The global hotel transaction landscape
Global markets may still be in a state of flux, but there is little doubt that a strong 2013 hotel investment landscape is likely to carry into this year. Data from 2013 prove so. According to Jones Lang LaSalle research, transaction volumes last year increased 40 percent year-on-year to total $46.7 billion?marking a five-year high. This number was driven by steady hotel operating performance, increased debt market activity and investors? quest for yield.
Breaking it down regionally, we see that the bulk of transactions were based in the Americas, which accounted for $24.0 billion in sales volume. It was followed by EMEA with $13.2 billion and Asia Pacific accounting for $9.5 billion.
Private equity dominated hotel acquisitions, particularly in the U.S. and Europe, in 2013, accounting for one-third of all investment, according to JLL. Blackstone Group, in the news recently for taking both Hilton Worldwide and La Quinta public, was also a big buyer in 2013, acquiring, for instance, the Hyatt Regency Waikiki Beach Resort for a hefty sum of $450 million last April.
REITs and Middle Eastern sovereign wealth funds were also active. One doesn?t have to look further than Qatar?s Constellation Hotel Holdings, which made two very large buys in 2013, both from InterContinental Hotels Group. In March, it acquired the London Park Lane for $457 million, and followed that up in December by acquiring an 80-percent stake in the New York Barclay for $240 million.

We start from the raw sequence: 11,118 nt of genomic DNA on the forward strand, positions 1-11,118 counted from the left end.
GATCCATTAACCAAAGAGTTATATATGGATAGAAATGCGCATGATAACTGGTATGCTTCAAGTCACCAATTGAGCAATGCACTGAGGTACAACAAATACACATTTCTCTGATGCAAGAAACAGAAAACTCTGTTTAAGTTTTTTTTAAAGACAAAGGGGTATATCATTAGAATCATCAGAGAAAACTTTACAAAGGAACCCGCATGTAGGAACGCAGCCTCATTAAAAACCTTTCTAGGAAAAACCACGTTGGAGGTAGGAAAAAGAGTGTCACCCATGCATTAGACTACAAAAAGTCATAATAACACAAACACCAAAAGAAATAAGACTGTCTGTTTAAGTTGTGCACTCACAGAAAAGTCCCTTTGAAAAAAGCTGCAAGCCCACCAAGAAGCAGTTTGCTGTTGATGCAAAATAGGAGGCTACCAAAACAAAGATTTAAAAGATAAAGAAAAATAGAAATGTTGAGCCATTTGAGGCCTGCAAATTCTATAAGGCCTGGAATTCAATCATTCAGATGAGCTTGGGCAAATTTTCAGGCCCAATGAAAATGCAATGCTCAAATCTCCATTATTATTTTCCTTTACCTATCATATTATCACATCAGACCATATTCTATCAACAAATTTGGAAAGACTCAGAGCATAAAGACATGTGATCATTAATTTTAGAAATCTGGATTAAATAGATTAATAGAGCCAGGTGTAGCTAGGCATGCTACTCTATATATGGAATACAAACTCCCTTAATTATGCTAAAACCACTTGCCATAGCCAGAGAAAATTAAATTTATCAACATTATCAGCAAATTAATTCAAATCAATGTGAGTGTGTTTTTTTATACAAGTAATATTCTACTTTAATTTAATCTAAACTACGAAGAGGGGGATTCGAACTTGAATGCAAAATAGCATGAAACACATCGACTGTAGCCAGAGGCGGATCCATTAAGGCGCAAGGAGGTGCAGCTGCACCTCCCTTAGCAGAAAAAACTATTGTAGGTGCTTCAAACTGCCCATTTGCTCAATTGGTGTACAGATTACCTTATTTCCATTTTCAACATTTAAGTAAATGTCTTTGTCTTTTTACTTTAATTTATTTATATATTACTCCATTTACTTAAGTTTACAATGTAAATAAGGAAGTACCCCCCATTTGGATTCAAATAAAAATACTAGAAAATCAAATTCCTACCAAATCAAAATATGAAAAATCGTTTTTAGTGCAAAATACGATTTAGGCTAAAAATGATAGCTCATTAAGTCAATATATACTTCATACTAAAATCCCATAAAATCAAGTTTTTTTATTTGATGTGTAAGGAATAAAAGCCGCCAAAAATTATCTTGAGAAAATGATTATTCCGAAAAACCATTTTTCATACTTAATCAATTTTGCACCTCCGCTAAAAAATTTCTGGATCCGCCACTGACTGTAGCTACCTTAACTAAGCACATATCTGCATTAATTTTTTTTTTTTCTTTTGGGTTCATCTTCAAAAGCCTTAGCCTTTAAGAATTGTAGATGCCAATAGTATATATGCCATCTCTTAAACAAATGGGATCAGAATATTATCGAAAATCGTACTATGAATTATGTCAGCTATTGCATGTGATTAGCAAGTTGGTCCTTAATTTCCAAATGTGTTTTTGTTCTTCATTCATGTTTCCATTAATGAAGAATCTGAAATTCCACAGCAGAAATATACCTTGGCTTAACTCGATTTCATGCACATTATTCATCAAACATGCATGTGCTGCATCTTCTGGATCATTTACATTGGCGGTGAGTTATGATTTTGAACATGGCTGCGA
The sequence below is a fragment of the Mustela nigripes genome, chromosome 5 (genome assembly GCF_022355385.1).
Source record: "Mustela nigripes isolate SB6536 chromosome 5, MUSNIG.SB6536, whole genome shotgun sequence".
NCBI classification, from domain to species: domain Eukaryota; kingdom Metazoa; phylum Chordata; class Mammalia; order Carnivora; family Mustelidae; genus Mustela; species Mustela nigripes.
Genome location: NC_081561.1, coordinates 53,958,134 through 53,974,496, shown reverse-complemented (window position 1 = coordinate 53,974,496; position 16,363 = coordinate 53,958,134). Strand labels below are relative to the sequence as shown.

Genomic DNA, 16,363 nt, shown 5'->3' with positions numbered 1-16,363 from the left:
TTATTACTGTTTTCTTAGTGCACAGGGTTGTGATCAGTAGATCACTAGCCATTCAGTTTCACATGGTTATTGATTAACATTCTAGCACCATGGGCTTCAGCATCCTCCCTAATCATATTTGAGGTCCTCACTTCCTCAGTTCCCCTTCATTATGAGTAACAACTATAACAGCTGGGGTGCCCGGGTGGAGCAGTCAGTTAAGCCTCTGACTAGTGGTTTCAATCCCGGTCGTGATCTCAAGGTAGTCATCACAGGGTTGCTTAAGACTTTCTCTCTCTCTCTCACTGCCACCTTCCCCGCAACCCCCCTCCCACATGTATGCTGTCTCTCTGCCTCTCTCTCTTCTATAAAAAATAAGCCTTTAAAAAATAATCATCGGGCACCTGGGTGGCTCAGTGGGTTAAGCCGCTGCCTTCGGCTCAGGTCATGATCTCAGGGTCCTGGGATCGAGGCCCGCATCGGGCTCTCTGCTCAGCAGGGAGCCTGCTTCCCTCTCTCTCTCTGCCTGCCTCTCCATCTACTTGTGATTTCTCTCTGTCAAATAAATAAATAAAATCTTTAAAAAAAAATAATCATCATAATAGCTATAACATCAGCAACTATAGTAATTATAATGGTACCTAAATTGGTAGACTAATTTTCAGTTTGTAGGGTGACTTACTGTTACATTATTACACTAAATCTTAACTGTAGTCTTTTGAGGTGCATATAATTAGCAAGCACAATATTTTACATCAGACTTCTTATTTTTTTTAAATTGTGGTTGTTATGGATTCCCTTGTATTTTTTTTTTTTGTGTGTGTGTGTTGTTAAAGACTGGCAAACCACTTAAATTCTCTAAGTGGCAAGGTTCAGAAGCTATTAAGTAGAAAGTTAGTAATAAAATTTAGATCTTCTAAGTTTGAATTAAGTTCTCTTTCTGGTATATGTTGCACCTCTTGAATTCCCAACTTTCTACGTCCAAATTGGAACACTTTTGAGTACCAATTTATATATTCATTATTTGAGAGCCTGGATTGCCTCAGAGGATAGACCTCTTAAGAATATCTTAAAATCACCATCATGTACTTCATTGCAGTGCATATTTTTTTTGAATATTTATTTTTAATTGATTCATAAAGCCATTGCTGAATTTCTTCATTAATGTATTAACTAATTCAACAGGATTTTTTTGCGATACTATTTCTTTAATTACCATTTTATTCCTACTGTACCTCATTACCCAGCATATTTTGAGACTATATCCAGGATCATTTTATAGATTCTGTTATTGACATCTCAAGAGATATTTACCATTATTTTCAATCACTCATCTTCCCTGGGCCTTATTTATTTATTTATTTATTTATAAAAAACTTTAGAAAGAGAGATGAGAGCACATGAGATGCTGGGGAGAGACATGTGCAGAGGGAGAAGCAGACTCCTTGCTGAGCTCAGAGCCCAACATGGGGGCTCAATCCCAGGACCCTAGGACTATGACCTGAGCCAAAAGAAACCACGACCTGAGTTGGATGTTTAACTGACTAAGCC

Hotel operators continued to be sellers in 2013, as evidenced by IHG?s disposals. They weren?t alone. Starwood Hotel & Resorts Worldwide, which sold Warsaw?s Hotel Bristol in December 2013, pledged to unload as much as $3 billion in assets, following along their asset-light path.
As good as 2013 was, 2014 is poised to be better. JLL forecasts that global deal volumes will hit the $50-billion mark, an 8 to 10 percent increase over 2013. Forecasting it out regionally, JLL says the bulk of sales volume will still be in the Americas?predicted to account for $28.0 billion in sales?followed by EMEA with $16.0 billion and Asia Pacific with $6.0 billion.
We are already seeing support of this lofty number. As the year turned, Marriott International sold three Edition hotels it owned for around $815 million, and in the Miami area, the Shore Club was unloaded for $175 million, while Starwood continued its sell surge, disposing of the St. Regis Bal Harbour for $213 million. Then, in February, news broke that New York?s Standard Hotel sold for $400 million, or more than $1 million per key, to Standard International. The price paid was the highest for a U.S. hotel since the financial crisis.
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